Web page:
A storm front was moving in from the southwest--a common thing this time of year in southern Indiana. The wind had picked up as I sat on the porch swing wrapped in a blanket eating my salad, as I listened to our country church service on this Wednesday evening. I had decided to stay home and watch the live feed.
Crying would come upon me sporadically and unpredictably that day, so being around people would be difficult. We had made arrangements to have our Little Star put down. Little Star was our little Arabian horse who was one of our very best friends.She was diagnosed with cancer last fall. After much prayer, trusting in Jesus that we had made the right decision we decided this spring was the time to help her walk on.
I wrapped the blanket around me tighter as the temperature began to drop and I decided to go on into the house and get a warmer blanket while I waited for my husband to get home.
My son and sister had spent the evening with me. We sat on the front porch steps and ate popcorn while we visited and talked about all sorts of things. They were good to comfort me when a crying spell would overtake me.
Later that night I went back and forth from the bed to the recliner. I listened to the thunder roll in with each new front and the heavy rain. I watched the white curtain softly blow in the cool breeze as it drifted through our home.
I awoke in my bed with my husband awake and staring at the ceiling. The windows were open, the sky was overcast and the birds were singing. The breeze was rustling the new spring leaves on the trees in our yard. The smell of coffee was adrift on the air, today was the day of great heartache for our family and great release for Star.
She left us at 2:45 p.m.
Mist was falling from the sky when we arrived at the barn. All six horses ate their breakfast quietly. The chickens made their way around cleaning up any spilled horse feed, the new kittens nursed behind the round bale, and sparrows would dart through the barn like quiksilver.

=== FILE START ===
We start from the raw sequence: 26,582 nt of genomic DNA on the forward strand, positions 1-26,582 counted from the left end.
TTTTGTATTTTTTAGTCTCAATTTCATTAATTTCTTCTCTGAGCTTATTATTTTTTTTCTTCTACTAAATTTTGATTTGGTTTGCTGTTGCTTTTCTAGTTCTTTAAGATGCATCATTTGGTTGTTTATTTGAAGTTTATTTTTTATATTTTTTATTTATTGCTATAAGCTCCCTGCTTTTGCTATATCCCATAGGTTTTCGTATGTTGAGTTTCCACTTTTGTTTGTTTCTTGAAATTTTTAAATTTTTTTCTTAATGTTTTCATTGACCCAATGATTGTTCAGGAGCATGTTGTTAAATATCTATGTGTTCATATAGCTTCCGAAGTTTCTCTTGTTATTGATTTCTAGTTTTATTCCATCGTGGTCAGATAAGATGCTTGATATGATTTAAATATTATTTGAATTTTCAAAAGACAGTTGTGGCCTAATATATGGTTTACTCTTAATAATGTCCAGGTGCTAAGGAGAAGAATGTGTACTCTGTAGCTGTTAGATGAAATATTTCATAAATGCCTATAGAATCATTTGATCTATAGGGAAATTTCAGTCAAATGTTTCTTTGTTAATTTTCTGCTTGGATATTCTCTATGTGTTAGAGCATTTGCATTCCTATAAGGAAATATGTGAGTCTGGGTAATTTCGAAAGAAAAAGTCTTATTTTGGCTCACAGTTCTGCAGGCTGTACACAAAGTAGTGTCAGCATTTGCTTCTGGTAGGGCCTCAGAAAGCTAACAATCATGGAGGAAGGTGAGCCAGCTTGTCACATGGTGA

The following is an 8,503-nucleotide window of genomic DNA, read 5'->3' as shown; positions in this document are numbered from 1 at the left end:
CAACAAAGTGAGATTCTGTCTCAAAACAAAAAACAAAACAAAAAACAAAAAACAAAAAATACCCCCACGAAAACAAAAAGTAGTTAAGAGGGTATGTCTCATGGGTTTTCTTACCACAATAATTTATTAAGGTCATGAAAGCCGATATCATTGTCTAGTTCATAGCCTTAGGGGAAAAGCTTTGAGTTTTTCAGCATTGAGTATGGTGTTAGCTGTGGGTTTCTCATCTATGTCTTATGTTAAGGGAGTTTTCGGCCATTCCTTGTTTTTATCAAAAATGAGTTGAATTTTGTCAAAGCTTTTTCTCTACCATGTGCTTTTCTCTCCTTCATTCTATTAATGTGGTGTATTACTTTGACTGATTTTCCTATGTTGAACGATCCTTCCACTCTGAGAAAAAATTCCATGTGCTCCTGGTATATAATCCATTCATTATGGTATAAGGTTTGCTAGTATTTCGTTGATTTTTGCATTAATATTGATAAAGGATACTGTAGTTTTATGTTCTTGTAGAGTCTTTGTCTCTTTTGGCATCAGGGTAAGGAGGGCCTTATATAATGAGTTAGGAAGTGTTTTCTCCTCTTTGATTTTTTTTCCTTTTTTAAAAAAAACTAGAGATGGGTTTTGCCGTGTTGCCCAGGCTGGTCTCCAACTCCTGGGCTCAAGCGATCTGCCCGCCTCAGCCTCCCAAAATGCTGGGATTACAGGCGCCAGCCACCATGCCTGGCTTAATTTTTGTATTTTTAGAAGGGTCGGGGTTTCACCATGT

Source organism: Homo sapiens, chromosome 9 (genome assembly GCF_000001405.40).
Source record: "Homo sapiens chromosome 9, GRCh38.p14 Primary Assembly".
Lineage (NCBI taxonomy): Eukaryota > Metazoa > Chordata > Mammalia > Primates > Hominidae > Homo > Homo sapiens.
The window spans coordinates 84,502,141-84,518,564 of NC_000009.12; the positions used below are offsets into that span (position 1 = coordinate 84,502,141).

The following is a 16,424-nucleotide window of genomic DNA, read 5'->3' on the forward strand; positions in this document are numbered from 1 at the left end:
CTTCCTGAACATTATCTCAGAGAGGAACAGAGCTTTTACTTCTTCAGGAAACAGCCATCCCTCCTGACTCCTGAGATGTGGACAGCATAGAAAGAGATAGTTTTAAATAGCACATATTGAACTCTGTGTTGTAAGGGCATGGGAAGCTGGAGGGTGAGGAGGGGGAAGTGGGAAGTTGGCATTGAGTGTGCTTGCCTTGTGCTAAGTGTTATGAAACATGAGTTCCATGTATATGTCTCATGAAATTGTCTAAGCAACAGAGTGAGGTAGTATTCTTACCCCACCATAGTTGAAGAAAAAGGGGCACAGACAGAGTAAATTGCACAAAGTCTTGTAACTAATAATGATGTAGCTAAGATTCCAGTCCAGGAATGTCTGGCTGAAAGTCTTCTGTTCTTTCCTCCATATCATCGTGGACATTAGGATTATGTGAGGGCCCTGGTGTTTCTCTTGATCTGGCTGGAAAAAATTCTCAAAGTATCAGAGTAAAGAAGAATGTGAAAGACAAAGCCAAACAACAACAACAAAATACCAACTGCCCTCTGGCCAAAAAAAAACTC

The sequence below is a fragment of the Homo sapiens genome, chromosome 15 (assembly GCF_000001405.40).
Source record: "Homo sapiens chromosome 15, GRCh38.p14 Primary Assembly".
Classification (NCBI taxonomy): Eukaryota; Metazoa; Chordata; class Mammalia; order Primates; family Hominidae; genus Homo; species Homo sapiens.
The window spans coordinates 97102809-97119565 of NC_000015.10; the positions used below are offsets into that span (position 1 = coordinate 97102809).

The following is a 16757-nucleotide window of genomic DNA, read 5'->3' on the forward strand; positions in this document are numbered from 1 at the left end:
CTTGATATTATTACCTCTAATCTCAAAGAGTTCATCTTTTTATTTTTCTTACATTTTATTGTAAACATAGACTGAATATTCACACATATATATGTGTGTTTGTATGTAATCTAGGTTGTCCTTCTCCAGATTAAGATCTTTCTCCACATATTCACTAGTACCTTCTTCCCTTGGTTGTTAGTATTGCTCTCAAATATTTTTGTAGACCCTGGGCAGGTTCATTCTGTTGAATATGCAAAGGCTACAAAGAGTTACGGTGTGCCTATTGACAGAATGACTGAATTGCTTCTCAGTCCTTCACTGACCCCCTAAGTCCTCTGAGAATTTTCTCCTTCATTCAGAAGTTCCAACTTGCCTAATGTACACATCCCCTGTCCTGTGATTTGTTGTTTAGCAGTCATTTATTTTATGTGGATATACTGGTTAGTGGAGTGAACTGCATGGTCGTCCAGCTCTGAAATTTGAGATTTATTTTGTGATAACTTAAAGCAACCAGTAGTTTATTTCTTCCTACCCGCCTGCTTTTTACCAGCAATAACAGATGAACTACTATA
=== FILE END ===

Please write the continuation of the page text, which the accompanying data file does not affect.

After I brushed out manes, I sat in the barn aisle next to Stars stall. She ate hay while I drank hot, chamomile tea.
The morning was spent and noon was upon us. Star, now grazed alone in the east pasture. All others were back in the barn. We shared lunch--a sandwich, half now, the other half later. She grazed next to a wild turkey setting her eggs in the raspberry thicket.
The time had come. My husband walked her over to the blossoming raspberry hedge and white, freshly budded field flowers and waited.
After the barn animals had been vetted by Dr. Bartlett (of Stone Ridge Equine Care), whom I trust with our horses completely, I walked Dr. Bartlett out into the pasture and kissed my Little Star goodbye. I told her how much I loved her for the thousandth time, and walked into the barn and stood with Fire.
Fire nuzzled me while Little Star fell into lush green pastures surrounded by love and birds singing. A gentle breeze filled with the scent of raspberry blossoms caressed her flowing mane.
I like to think that our Little Star now carries an angel on her back while together they patrol the earth, that her pain is gone and the victory is hers as she serves the King of kings. (Zechariah 6:7)
Thank you for the read and may God bless you.
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